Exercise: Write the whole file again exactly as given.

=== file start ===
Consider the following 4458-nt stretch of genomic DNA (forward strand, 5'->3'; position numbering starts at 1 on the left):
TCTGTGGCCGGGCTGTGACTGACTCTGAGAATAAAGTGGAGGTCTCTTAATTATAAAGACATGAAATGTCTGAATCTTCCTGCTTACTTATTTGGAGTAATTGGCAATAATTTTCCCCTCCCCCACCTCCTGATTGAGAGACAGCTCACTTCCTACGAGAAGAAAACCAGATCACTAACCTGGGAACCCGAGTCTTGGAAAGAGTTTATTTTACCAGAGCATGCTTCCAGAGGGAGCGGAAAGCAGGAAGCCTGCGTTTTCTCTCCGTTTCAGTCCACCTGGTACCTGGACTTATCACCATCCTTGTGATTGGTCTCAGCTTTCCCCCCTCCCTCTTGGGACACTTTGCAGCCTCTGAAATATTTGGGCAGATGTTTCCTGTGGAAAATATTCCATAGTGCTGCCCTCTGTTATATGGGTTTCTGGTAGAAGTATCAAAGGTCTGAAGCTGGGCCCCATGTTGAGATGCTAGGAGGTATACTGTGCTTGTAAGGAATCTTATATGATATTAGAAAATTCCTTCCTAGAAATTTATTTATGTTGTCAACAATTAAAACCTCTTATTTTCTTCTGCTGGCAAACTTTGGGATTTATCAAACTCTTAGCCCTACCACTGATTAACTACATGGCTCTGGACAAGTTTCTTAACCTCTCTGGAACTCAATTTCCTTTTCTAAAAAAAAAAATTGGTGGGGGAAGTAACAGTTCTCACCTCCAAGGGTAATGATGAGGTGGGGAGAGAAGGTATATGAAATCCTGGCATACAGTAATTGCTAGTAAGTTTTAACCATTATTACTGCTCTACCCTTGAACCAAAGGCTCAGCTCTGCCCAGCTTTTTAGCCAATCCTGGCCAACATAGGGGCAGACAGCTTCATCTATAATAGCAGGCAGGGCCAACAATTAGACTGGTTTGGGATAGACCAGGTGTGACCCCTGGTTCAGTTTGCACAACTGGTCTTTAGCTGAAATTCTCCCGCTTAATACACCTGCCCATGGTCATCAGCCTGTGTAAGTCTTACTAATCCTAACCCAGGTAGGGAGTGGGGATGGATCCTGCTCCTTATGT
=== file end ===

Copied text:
Consider the following 4458-nt stretch of genomic DNA (forward strand, 5'->3'; position numbering starts at 1 on the left):
TCTGTGGCCGGGCTGTGACTGACTCTGAGAATAAAGTGGAGGTCTCTTAATTATAAAGACATGAAATGTCTGAATCTTCCTGCTTACTTATTTGGAGTAATTGGCAATAATTTTCCCCTCCCCCACCTCCTGATTGAGAGACAGCTCACTTCCTACGAGAAGAAAACCAGATCACTAACCTGGGAACCCGAGTCTTGGAAAGAGTTTATTTTACCAGAGCATGCTTCCAGAGGGAGCGGAAAGCAGGAAGCCTGCGTTTTCTCTCCGTTTCAGTCCACCTGGTACCTGGACTTATCACCATCCTTGTGATTGGTCTCAGCTTTCCCCCCTCCCTCTTGGGACACTTTGCAGCCTCTGAAATATTTGGGCAGATGTTTCCTGTGGAAAATATTCCATAGTGCTGCCCTCTGTTATATGGGTTTCTGGTAGAAGTATCAAAGGTCTGAAGCTGGGCCCCATGTTGAGATGCTAGGAGGTATACTGTGCTTGTAAGGAATCTTATATGATATTAGAAAATTCCTTCCTAGAAATTTATTTATGTTGTCAACAATTAAAACCTCTTATTTTCTTCTGCTGGCAAACTTTGGGATTTATCAAACTCTTAGCCCTACCACTGATTAACTACATGGCTCTGGACAAGTTTCTTAACCTCTCTGGAACTCAATTTCCTTTTCTAAAAAAAAAAATTGGTGGGGGAAGTAACAGTTCTCACCTCCAAGGGTAATGATGAGGTGGGGAGAGAAGGTATATGAAATCCTGGCATACAGTAATTGCTAGTAAGTTTTAACCATTATTACTGCTCTACCCTTGAACCAAAGGCTCAGCTCTGCCCAGCTTTTTAGCCAATCCTGGCCAACATAGGGGCAGACAGCTTCATCTATAATAGCAGGCAGGGCCAACAATTAGACTGGTTTGGGATAGACCAGGTGTGACCCCTGGTTCAGTTTGCACAACTGGTCTTTAGCTGAAATTCTCCCGCTTAATACACCTGCCCATGGTCATCAGCCTGTGTAAGTCTTACTAATCCTAACCCAGGTAGGGAGTGGGGATGGATCCTGCTCCTTATGT